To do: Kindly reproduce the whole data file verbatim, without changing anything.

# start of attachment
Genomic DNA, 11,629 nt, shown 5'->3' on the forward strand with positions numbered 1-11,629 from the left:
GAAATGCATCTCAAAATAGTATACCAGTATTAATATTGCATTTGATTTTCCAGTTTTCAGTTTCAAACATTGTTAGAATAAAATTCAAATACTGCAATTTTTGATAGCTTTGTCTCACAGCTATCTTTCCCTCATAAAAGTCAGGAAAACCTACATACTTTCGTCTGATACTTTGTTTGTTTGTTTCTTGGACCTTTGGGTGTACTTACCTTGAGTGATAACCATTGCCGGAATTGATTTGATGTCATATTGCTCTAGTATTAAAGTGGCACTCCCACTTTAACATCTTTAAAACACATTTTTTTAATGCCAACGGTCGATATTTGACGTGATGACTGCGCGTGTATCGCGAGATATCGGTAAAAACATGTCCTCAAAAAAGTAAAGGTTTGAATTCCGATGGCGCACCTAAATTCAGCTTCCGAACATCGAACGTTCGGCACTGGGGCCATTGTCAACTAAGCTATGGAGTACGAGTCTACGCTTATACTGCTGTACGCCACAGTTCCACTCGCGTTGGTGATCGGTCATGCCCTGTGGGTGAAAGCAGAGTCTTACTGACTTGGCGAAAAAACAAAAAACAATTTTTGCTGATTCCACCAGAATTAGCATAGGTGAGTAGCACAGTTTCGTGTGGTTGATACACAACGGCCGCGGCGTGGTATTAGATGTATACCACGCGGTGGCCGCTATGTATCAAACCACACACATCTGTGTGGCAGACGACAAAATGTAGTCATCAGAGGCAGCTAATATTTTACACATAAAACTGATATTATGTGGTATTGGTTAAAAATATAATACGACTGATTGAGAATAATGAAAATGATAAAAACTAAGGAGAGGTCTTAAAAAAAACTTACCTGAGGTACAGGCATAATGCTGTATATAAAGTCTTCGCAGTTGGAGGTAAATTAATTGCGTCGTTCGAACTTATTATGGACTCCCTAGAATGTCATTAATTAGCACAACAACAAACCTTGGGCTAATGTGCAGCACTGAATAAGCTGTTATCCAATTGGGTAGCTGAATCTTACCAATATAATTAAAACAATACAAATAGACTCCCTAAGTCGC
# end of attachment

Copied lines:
Genomic DNA, 11,629 nt, shown 5'->3' on the forward strand with positions numbered 1-11,629 from the left:
GAAATGCATCTCAAAATAGTATACCAGTATTAATATTGCATTTGATTTTCCAGTTTTCAGTTTCAAACATTGTTAGAATAAAATTCAAATACTGCAATTTTTGATAGCTTTGTCTCACAGCTATCTTTCCCTCATAAAAGTCAGGAAAACCTACATACTTTCGTCTGATACTTTGTTTGTTTGTTTCTTGGACCTTTGGGTGTACTTACCTTGAGTGATAACCATTGCCGGAATTGATTTGATGTCATATTGCTCTAGTATTAAAGTGGCACTCCCACTTTAACATCTTTAAAACACATTTTTTTAATGCCAACGGTCGATATTTGACGTGATGACTGCGCGTGTATCGCGAGATATCGGTAAAAACATGTCCTCAAAAAAGTAAAGGTTTGAATTCCGATGGCGCACCTAAATTCAGCTTCCGAACATCGAACGTTCGGCACTGGGGCCATTGTCAACTAAGCTATGGAGTACGAGTCTACGCTTATACTGCTGTACGCCACAGTTCCACTCGCGTTGGTGATCGGTCATGCCCTGTGGGTGAAAGCAGAGTCTTACTGACTTGGCGAAAAAACAAAAAACAATTTTTGCTGATTCCACCAGAATTAGCATAGGTGAGTAGCACAGTTTCGTGTGGTTGATACACAACGGCCGCGGCGTGGTATTAGATGTATACCACGCGGTGGCCGCTATGTATCAAACCACACACATCTGTGTGGCAGACGACAAAATGTAGTCATCAGAGGCAGCTAATATTTTACACATAAAACTGATATTATGTGGTATTGGTTAAAAATATAATACGACTGATTGAGAATAATGAAAATGATAAAAACTAAGGAGAGGTCTTAAAAAAAACTTACCTGAGGTACAGGCATAATGCTGTATATAAAGTCTTCGCAGTTGGAGGTAAATTAATTGCGTCGTTCGAACTTATTATGGACTCCCTAGAATGTCATTAATTAGCACAACAACAAACCTTGGGCTAATGTGCAGCACTGAATAAGCTGTTATCCAATTGGGTAGCTGAATCTTACCAATATAATTAAAACAATACAAATAGACTCCCTAAGTCGC